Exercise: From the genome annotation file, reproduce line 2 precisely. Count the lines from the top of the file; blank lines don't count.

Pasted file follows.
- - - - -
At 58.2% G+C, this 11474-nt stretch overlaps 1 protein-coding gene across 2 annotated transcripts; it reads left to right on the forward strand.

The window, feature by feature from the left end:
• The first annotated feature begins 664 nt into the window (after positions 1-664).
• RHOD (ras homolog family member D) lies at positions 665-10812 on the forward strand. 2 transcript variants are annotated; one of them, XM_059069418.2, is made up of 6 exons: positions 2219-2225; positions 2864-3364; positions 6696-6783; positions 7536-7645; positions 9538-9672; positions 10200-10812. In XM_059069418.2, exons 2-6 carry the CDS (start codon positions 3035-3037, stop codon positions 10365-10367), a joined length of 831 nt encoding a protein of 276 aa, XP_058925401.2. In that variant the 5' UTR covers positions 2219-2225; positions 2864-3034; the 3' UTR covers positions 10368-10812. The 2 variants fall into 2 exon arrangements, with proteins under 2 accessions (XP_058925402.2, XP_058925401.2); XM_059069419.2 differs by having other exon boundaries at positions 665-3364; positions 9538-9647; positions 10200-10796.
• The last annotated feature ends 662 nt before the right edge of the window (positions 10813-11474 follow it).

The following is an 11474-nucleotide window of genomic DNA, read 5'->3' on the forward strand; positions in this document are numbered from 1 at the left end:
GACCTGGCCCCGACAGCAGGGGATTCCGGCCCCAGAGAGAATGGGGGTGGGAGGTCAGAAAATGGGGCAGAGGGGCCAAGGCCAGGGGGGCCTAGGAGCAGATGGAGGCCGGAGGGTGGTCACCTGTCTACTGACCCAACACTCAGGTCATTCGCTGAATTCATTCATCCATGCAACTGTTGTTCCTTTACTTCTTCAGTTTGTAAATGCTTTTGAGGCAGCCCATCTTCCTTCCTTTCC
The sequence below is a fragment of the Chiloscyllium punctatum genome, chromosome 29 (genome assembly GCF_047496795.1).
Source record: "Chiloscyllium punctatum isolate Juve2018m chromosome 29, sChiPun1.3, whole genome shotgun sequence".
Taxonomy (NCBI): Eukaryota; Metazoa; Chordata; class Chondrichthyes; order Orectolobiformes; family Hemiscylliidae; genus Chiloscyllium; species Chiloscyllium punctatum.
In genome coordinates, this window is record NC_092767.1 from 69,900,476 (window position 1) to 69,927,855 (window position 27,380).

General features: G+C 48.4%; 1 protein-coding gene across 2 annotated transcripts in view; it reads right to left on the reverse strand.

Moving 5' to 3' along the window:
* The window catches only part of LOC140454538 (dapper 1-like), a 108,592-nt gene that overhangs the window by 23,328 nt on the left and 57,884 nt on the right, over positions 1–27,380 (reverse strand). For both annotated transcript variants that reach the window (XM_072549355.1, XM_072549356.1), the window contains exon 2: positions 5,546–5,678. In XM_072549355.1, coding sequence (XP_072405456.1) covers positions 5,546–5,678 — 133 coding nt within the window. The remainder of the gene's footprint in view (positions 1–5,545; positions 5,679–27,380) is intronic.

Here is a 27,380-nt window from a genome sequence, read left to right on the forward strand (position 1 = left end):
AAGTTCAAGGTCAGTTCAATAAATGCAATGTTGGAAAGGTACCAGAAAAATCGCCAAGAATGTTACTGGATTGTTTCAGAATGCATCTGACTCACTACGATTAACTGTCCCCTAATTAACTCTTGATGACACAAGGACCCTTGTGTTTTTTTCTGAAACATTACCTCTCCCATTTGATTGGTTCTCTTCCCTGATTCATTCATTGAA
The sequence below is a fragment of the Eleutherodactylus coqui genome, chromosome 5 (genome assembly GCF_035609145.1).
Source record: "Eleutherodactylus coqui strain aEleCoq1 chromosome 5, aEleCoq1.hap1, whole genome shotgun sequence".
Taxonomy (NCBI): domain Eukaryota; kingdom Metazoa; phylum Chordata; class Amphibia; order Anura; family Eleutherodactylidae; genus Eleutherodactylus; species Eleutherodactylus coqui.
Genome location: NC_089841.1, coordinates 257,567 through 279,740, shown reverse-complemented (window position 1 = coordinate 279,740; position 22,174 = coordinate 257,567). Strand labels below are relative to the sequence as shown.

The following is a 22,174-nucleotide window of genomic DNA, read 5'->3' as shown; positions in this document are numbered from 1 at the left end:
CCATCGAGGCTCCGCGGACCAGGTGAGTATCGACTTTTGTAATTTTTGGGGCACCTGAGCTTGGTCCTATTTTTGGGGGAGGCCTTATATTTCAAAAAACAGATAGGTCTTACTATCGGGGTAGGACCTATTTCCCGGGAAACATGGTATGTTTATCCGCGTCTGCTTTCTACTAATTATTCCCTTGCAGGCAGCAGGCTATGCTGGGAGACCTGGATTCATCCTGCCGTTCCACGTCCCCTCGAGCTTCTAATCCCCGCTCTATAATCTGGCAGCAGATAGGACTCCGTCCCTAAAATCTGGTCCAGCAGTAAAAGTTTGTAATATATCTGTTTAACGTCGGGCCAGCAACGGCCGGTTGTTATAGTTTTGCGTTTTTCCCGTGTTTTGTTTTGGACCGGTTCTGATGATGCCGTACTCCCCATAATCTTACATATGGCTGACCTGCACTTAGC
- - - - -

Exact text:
The window, feature by feature from the left end: